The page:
The percentage of U.S. homeowners behind on their mortgage payments dropped in the first three months of this year to the lowest level since 2009, according to a new report.
Some 5.78 percent of the nation's mortgage holders were behind on their payments by 60 days or more in the January-to-March quarter, credit reporting agency TransUnion said today.
That's down from 6.19 percent in the same period last year, and below the 6.01 percent delinquency rate for the last three months of 2011.
The decline in the U.S. mortgage delinquency rate follows two quarters of increases. But barring any severe shocks to the U.S. economy, the rate is expected to continue easing, said Tim Martin, group vice president of U.S. Housing for TransUnion.
"We had a couple quarters where it ticked up, so it's nice to see it come back down," Martin said. "That should be what happens the rest of the year, so we're hopefully on the path of improvement now."
TransUnion's analysis is derived from a sample of 10 percent of U.S. mortgage holders.
Before the housing bust, mortgage delinquencies were running at less than 2 percent nationally. It took about three years after the housing market crashed for the delinquency rate on mortgages to climb to a peak of nearly 7 percent in the fourth quarter of 2009. The rate has been trending down since then.
Seasonal patterns — such as homeowners skipping payments to spend money elsewhere in the last three months of the year — were likely a factor in the uptick last fall.
Still, the national delinquency rate remains well above its historical range, an indication many homeowners are still struggling five years after the housing downturn.
"It's coming down a lot more slowly than it went back up," Martin said.
The delinquency rate won't likely get back down to its normal 2 percent level until housing prices recover.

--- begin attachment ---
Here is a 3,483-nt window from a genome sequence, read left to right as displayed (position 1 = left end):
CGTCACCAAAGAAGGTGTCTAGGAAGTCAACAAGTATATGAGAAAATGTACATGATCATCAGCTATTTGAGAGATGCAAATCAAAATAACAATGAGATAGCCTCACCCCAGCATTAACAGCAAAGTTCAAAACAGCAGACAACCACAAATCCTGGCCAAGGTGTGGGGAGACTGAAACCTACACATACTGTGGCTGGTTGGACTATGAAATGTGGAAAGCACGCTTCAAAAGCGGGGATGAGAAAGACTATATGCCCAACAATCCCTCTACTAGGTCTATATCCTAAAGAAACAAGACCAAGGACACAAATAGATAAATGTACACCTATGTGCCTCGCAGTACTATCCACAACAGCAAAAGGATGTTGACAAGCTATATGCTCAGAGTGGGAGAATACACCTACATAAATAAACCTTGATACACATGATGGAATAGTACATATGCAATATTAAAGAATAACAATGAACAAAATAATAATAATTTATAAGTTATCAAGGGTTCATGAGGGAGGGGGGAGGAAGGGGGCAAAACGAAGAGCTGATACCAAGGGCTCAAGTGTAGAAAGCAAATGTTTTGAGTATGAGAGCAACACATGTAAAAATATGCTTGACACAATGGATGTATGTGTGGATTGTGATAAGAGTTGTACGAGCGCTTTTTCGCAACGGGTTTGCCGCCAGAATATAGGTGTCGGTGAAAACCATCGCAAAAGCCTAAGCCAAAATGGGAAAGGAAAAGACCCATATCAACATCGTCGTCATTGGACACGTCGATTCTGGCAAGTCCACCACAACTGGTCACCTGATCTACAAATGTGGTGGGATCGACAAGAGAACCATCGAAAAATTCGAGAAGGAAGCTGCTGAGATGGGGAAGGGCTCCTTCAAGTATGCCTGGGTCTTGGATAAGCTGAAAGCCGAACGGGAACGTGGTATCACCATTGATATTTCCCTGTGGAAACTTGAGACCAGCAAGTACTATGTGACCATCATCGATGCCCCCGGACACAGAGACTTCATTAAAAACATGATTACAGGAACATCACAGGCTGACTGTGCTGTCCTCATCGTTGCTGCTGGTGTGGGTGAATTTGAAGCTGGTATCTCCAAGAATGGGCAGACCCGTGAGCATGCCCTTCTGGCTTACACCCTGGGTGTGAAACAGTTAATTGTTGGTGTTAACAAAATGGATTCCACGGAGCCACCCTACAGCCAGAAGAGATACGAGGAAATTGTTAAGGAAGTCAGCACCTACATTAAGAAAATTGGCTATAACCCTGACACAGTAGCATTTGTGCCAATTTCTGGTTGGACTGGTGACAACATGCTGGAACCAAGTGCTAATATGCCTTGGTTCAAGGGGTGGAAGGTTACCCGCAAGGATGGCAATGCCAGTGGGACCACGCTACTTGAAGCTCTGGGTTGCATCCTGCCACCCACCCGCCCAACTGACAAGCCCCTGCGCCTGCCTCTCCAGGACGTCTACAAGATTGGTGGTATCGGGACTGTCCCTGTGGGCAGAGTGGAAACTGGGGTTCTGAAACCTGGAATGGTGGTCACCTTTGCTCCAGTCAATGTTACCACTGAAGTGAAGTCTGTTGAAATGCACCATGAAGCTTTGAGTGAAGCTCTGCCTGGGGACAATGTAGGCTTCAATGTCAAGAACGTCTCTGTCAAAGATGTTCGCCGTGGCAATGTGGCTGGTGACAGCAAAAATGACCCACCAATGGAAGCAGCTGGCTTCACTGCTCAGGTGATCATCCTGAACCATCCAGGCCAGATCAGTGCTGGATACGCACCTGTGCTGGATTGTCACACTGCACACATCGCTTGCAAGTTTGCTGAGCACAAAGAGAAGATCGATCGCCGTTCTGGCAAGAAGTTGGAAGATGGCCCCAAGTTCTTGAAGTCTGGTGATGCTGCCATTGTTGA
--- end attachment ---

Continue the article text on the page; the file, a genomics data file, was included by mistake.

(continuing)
Home prices dropped in February in most major U.S. cities for a sixth-straight month, according to the Standard & Poor's/Case-Shiller home-price index.
Still, there have been some bright spots in housing and economic trends this year that could point to further improvement in the mortgage delinquency rate.
The U.S. unemployment rate has fallen a full percentage point since August to 8.1 percent last month — the lowest level since January 2009. Hiring has strengthened, despite posting weaker-than-anticipated gains in March and April. And the economy grew at an annual rate of 2.2 percent in the first quarter, aided by stronger consumer spending.
And while sales of previously owned homes fell in March, a mild winter drove gains in January and February making this year's winter the best for home sales in five years.
As long as the economy, housing market and jobs outlook continue to improve, it's likely fewer homeowners will fall behind on their mortgage payments, Martin said.
Another factor: Loans made between 2008 and 2011, after the housing crisis had begun, have a lower delinquency rate than older loans.
"As time goes on, they become a bigger and bigger percentage of the total, so that helps bring the rates down as well," Martin said.
All but eight states saw their mortgage delinquency rate decline in the first quarter versus the last three months of last year: Montana, Hawaii, Maine, North Dakota, New York, Maryland, Washington and Delaware.
Florida led the nation with the highest mortgage delinquency rate of any state at 13.87 percent, down from 14.27 in the fourth quarter of last year.
The Sunshine State wasn't the only foreclosure hotbed where mortgage delinquency improved in the first quarter.
The mortgage delinquency rate in Arizona was 6.86 percent, down from 7.50 percent in the fourth quarter of 2011. California's declined to 6.66 percent from 7.14 percent, while Nevada's fell to 11.16 percent from 12.08 percent.